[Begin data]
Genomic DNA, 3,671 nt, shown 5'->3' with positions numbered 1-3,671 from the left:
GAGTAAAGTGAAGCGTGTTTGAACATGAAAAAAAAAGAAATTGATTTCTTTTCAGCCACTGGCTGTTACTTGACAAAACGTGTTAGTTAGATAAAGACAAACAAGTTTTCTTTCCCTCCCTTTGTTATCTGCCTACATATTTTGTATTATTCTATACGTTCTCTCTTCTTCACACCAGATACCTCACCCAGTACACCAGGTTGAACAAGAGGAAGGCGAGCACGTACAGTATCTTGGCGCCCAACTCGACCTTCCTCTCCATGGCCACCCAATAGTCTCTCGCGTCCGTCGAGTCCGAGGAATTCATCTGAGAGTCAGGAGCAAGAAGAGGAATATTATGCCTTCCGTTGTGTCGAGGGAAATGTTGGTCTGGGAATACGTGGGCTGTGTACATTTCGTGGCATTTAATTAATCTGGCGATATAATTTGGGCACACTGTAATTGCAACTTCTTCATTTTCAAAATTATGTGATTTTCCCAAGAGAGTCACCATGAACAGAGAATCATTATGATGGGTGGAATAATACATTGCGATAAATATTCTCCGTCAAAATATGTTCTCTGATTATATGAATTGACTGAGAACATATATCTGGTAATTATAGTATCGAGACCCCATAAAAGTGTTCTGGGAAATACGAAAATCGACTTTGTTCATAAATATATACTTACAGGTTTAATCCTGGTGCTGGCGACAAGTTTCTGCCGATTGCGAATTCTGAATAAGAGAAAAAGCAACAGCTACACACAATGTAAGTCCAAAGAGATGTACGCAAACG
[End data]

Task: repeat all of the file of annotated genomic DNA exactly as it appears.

Genomic DNA, 3,671 nt, shown 5'->3' with positions numbered 1-3,671 from the left:
GAGTAAAGTGAAGCGTGTTTGAACATGAAAAAAAAAGAAATTGATTTCTTTTCAGCCACTGGCTGTTACTTGACAAAACGTGTTAGTTAGATAAAGACAAACAAGTTTTCTTTCCCTCCCTTTGTTATCTGCCTACATATTTTGTATTATTCTATACGTTCTCTCTTCTTCACACCAGATACCTCACCCAGTACACCAGGTTGAACAAGAGGAAGGCGAGCACGTACAGTATCTTGGCGCCCAACTCGACCTTCCTCTCCATGGCCACCCAATAGTCTCTCGCGTCCGTCGAGTCCGAGGAATTCATCTGAGAGTCAGGAGCAAGAAGAGGAATATTATGCCTTCCGTTGTGTCGAGGGAAATGTTGGTCTGGGAATACGTGGGCTGTGTACATTTCGTGGCATTTAATTAATCTGGCGATATAATTTGGGCACACTGTAATTGCAACTTCTTCATTTTCAAAATTATGTGATTTTCCCAAGAGAGTCACCATGAACAGAGAATCATTATGATGGGTGGAATAATACATTGCGATAAATATTCTCCGTCAAAATATGTTCTCTGATTATATGAATTGACTGAGAACATATATCTGGTAATTATAGTATCGAGACCCCATAAAAGTGTTCTGGGAAATACGAAAATCGACTTTGTTCATAAATATATACTTACAGGTTTAATCCTGGTGCTGGCGACAAGTTTCTGCCGATTGCGAATTCTGAATAAGAGAAAAAGCAACAGCTACACACAATGTAAGTCCAAAGAGATGTACGCAAACG